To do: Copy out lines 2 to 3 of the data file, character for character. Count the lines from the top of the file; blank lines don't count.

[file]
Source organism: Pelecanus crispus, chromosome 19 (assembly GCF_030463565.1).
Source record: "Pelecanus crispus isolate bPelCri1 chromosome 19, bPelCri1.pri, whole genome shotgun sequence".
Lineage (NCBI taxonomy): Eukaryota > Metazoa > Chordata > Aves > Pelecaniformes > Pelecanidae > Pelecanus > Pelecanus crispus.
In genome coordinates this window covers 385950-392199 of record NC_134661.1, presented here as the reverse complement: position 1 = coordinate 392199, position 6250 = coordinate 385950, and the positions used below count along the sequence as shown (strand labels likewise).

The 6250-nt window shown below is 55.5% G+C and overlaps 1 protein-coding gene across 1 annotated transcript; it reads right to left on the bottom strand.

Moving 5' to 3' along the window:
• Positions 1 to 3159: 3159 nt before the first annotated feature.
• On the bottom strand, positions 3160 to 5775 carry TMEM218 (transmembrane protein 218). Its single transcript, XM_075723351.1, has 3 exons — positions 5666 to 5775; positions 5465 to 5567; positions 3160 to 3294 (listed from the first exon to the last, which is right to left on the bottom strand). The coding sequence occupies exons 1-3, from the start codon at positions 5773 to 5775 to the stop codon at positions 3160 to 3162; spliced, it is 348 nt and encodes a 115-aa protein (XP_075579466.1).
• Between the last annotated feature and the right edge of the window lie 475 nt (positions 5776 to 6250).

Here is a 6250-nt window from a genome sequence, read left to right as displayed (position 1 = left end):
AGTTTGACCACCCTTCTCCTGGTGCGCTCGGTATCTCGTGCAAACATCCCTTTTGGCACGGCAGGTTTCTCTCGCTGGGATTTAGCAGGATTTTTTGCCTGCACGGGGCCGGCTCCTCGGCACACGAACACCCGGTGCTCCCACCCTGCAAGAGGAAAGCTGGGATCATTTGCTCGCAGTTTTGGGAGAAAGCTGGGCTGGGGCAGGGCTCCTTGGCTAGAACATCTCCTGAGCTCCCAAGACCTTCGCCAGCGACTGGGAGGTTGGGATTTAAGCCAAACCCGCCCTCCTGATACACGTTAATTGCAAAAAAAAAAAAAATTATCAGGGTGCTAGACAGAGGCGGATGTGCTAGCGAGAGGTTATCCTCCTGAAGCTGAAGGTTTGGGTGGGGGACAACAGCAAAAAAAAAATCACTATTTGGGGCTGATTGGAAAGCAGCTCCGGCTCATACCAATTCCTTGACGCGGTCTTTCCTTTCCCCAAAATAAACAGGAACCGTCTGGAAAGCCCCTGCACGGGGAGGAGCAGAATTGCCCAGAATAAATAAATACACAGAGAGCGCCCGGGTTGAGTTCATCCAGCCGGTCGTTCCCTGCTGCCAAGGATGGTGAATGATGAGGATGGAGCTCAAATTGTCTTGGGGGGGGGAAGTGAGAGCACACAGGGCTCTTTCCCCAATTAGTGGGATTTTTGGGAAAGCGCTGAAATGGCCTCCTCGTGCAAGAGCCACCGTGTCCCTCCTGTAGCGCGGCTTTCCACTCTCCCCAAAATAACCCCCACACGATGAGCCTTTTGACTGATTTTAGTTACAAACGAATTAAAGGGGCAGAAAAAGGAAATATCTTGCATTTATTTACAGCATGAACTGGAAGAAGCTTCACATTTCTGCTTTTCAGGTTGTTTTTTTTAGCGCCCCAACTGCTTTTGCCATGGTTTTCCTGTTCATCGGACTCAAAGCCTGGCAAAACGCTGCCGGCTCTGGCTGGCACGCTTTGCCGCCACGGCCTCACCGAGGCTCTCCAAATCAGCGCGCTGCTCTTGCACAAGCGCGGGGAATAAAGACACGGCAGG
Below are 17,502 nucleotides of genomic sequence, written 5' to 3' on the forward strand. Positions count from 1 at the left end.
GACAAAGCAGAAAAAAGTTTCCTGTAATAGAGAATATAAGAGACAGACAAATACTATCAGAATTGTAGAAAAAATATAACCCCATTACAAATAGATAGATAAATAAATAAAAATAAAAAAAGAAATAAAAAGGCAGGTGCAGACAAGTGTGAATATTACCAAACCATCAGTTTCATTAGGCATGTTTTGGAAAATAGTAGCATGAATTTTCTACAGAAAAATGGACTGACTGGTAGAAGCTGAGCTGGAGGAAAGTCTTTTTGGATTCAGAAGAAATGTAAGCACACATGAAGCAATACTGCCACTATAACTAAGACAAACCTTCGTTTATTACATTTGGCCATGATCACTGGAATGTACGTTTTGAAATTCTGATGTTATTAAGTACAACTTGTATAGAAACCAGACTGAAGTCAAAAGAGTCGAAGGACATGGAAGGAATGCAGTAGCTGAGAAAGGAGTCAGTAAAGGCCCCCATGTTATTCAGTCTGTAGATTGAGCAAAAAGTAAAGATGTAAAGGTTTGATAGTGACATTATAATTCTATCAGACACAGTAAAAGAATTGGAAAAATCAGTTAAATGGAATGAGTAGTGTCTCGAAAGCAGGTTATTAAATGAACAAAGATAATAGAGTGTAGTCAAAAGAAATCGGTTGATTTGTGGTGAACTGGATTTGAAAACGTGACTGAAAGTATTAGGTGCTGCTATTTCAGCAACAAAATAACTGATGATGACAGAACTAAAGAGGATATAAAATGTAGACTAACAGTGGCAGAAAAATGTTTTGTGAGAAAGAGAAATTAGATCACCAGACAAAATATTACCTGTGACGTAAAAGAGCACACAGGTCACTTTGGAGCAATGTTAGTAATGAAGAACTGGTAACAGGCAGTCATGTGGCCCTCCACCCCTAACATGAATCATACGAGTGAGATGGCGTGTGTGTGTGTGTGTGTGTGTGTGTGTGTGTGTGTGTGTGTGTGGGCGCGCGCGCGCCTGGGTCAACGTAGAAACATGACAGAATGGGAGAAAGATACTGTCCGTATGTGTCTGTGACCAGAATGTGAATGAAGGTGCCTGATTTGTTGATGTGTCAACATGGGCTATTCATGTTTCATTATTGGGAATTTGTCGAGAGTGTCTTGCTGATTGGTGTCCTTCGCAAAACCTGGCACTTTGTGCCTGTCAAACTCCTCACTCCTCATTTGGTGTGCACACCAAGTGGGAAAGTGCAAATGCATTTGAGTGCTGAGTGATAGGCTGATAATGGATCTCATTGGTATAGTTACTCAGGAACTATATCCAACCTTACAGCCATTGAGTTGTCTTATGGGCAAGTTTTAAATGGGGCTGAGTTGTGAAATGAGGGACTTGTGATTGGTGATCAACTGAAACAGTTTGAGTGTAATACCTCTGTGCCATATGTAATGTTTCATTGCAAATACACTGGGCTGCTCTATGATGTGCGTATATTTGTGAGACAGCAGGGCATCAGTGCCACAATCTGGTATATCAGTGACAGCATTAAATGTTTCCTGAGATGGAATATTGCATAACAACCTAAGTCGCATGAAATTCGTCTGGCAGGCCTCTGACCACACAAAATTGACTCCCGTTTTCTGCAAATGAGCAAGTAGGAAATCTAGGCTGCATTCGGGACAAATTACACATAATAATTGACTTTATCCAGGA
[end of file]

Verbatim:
Source record: "Pelecanus crispus isolate bPelCri1 chromosome 19, bPelCri1.pri, whole genome shotgun sequence".
Lineage (NCBI taxonomy): Eukaryota > Metazoa > Chordata > Aves > Pelecaniformes > Pelecanidae > Pelecanus > Pelecanus crispus.